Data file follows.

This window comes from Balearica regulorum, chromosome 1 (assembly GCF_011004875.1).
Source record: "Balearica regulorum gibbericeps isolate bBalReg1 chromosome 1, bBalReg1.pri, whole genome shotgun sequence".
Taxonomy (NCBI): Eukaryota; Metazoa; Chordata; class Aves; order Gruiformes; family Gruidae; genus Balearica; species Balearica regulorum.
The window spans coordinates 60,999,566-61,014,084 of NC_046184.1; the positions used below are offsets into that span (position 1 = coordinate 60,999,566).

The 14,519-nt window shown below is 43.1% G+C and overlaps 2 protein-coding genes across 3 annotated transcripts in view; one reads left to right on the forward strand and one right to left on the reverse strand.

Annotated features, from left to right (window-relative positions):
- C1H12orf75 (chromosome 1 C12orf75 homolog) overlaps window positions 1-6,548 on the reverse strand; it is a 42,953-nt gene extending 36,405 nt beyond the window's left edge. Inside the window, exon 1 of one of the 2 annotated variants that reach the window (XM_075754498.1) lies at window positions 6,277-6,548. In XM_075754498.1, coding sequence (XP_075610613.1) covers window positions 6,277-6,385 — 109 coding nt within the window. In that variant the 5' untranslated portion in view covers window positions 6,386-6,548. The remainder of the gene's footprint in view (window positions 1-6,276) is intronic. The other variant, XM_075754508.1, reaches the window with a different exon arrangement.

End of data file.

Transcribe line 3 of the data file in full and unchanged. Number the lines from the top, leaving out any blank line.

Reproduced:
Taxonomy (NCBI): Eukaryota; Metazoa; Chordata; class Aves; order Gruiformes; family Gruidae; genus Balearica; species Balearica regulorum.